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40 Although known for its particular tolera nce to a variety of substrates,95-98 complex [Ru]9 appears to be unstable once dissolved in 1,9-decadiene, for complex [Ru]9 affords low conversions at 30 C and 45 C (Figure 2-6). Consequently, no experiment was conducted at 60 C with complex [Ru]9. 010002000300040005000 0 1 2 3 4 5 6 7 8 9 10 11 12 Ru Cl O Cl N NTHF, 45 oC 45 oC 30 oCDPTime (s) Figure 2-6. Degree of polymerization (DP) vs. time data for complex [Ru]9 using 450:1 monomer:catalyst ratio The low stability of complex [Ru]9 may be attributed to its release-return mechanism, yielding an unstable 14 especies by the loss of isopropoxy styrene, which in turn produces the unbound ligand and/or its subs equent attachment to the chain end. We assume that the low stability of complex [Ru]9 is due to this highly unstable 14 eintermediate not being re stabilized by the isop ropoxy ligand. This 14 ecomplex may have to be stabilized by coordination to th e substrate (monomer) or solvent, and since 1,9-decadiene lacks any kind of electron donor or Lewis basic group, it is not able to serve as a stabilizing liga nd. Consequently, the catalys t apparently decomposes immediately after activation. To verify this assumption, the same experiment was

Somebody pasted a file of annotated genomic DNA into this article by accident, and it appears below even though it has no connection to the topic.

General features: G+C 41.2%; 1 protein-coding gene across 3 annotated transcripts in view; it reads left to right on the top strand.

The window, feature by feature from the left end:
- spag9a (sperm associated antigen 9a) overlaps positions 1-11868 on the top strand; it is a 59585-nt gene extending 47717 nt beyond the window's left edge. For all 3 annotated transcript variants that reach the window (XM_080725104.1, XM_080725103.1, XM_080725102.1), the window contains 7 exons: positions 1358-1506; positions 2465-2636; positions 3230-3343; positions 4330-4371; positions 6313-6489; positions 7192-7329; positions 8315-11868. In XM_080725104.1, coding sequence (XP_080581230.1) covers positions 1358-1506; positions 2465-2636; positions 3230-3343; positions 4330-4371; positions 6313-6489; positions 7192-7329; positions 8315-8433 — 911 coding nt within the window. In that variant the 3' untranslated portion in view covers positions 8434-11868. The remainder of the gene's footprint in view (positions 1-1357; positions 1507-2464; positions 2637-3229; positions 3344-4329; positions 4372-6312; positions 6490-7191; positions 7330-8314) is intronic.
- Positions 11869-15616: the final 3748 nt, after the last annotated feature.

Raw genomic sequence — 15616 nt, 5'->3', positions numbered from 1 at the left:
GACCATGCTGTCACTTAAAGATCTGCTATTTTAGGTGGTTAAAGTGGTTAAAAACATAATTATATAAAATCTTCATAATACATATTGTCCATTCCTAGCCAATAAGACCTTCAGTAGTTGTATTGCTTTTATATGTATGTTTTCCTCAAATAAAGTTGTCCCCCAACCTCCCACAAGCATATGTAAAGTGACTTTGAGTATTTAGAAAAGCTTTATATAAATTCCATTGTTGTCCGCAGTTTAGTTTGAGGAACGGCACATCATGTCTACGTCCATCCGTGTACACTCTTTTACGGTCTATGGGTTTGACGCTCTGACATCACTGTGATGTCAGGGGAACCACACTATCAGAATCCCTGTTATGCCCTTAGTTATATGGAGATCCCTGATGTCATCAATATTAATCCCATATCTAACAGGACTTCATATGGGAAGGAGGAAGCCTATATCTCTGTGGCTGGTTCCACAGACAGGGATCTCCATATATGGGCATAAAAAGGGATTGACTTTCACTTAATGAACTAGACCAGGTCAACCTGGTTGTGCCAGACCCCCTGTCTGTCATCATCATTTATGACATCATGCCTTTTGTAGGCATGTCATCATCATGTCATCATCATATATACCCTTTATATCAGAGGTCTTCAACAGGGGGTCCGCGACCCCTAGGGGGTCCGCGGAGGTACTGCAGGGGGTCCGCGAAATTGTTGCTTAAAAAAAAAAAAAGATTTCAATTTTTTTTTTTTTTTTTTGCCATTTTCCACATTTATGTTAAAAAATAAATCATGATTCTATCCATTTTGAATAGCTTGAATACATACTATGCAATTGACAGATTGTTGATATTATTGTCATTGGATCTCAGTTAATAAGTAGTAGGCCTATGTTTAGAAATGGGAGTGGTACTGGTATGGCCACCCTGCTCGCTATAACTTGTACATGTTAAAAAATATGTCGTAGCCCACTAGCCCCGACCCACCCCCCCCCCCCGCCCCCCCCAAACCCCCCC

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41 conducted by adding a catalytic amount of TH F to the bulk reaction mixture. As is apparent in Figure 2-6, a drop of TH F improved the activity of complex [Ru]9 when polymerizing 1,9-decadiene, which refutes the general belief that ruthenium catalysts exhibit lower metathesis activity in THF.34 These observations led us to synthesize complex [Ru]11, which in effect combines the thinking of Grubbs, Mol and Hoveyda. The complex was obtained in good yields by implementing the same synthetic pro cedure used to generate complex [Ru]9,95 simply substituting complex [Ru]10 as one of the starting compounds (Figure 2-7). Conveniently, [Ru]11 can be purified in the air afford ing a dark green crystalline solid after flash chromatography and precipitati on in hexane, where the copper-phosphine complex must be removed by filtration prior to column chromatography. Ru Cl O Cl N N O [Ru]10 CH2Cl2Ru Cl Cl N N 1.03 equiv CuCl 40 oC, 20 min [Ru]11 97% PCy3 Figure 2-7. Synthesis of complex [Ru]11 The structure was confirmed through singlecrystal X-ray analys is (Figure 2-8). Selected bond lengths and angles of both complexes [Ru]9 and [Ru]11 are provided in Table 2 for comparison. Complex [Ru]11 is characterized by a distorted trigonal bipyramidal coordination about the metal cen ter, with the alkylidene group and the chlorines in the same plan. The overall ge ometry and most of the bond angles and bond lengths are analogous to their related values in complex [Ru]9. As the bond angles show, the geometry of [Ru]11 is a little more distorted, which was expected considering the